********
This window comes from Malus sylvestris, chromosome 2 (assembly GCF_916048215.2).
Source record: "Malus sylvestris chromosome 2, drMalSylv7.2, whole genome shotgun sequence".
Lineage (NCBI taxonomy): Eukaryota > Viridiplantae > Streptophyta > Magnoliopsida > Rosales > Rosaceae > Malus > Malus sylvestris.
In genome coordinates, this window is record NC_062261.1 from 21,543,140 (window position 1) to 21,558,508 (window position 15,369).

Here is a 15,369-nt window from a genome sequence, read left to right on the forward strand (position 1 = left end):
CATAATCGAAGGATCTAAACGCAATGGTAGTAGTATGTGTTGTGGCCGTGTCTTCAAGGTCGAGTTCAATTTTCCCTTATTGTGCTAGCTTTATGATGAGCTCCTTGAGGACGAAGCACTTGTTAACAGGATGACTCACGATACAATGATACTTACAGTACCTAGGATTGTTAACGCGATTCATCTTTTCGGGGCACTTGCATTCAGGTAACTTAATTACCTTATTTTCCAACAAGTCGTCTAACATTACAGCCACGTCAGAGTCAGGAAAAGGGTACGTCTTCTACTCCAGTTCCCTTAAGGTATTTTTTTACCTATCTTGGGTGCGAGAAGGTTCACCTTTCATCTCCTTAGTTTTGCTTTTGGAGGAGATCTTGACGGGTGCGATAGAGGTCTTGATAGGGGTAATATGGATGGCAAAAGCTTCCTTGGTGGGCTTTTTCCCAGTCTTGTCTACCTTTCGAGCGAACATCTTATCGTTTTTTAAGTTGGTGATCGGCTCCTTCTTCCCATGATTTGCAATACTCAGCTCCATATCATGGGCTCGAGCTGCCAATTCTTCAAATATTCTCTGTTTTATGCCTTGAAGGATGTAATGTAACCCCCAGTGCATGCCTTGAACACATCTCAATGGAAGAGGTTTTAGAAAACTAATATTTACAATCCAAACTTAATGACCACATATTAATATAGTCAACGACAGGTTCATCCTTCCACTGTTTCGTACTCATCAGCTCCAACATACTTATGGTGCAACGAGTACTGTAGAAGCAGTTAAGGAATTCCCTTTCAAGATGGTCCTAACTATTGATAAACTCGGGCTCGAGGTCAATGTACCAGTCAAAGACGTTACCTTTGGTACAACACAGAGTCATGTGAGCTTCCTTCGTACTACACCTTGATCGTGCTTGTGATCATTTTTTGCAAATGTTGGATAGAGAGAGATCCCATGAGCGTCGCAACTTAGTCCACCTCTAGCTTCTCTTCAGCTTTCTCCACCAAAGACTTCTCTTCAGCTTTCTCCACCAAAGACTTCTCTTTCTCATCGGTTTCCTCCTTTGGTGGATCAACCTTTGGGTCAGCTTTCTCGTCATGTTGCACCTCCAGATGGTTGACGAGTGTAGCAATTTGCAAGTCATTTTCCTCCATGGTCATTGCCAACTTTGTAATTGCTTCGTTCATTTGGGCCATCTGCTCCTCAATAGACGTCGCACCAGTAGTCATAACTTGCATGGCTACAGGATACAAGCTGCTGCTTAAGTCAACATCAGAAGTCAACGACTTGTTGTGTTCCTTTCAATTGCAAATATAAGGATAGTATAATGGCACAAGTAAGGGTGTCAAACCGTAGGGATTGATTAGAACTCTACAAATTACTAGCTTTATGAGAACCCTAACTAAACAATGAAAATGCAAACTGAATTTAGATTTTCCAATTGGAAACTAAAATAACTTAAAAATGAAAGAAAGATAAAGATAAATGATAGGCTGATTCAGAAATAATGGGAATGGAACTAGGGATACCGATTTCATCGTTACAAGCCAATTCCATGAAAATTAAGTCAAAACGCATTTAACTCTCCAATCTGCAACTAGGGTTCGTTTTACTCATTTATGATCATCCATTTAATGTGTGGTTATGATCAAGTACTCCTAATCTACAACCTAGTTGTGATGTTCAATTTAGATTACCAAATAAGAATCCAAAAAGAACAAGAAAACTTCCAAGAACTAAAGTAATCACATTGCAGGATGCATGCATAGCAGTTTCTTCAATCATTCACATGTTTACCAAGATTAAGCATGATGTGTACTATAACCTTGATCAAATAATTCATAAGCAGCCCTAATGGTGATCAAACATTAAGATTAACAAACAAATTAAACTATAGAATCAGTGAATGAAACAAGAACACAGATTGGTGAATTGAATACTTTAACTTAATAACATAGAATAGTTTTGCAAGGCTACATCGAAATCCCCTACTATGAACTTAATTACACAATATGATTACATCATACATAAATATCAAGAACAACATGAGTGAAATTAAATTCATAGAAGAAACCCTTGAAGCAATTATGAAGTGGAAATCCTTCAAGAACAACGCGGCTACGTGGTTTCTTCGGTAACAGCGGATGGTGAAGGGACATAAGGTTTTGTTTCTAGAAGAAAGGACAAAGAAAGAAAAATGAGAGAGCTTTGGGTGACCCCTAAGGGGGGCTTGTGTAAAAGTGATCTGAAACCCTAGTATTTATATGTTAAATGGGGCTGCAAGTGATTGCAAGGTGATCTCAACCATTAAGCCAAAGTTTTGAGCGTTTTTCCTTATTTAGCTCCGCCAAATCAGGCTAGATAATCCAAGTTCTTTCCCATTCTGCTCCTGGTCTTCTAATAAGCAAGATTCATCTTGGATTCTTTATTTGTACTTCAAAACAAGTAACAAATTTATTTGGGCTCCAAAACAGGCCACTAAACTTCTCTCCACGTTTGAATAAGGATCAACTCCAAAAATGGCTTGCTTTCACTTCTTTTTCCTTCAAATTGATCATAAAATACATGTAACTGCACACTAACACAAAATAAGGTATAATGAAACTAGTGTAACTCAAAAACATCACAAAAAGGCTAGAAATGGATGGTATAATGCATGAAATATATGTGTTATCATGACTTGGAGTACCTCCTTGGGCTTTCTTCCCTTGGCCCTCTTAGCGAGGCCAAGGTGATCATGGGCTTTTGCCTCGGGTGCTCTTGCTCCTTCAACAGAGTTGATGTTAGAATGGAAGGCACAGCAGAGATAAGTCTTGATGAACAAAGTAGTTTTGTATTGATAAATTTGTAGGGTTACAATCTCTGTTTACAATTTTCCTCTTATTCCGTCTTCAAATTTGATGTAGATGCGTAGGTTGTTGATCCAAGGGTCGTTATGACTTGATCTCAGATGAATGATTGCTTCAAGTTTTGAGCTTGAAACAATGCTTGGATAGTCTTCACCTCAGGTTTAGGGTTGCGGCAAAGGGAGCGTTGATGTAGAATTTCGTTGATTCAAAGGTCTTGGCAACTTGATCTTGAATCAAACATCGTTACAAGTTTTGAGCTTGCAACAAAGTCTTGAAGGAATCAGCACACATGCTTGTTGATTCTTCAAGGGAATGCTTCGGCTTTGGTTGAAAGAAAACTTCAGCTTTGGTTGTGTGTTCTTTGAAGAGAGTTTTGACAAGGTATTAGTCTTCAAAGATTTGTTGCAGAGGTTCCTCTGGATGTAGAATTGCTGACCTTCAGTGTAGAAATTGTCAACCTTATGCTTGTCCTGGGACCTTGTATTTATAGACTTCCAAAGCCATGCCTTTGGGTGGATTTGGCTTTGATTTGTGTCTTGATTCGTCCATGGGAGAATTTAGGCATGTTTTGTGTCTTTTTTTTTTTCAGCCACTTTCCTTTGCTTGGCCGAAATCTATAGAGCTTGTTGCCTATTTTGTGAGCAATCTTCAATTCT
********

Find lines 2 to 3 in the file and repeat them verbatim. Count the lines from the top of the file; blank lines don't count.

Source record: "Malus sylvestris chromosome 2, drMalSylv7.2, whole genome shotgun sequence".
Lineage (NCBI taxonomy): Eukaryota > Viridiplantae > Streptophyta > Magnoliopsida > Rosales > Rosaceae > Malus > Malus sylvestris.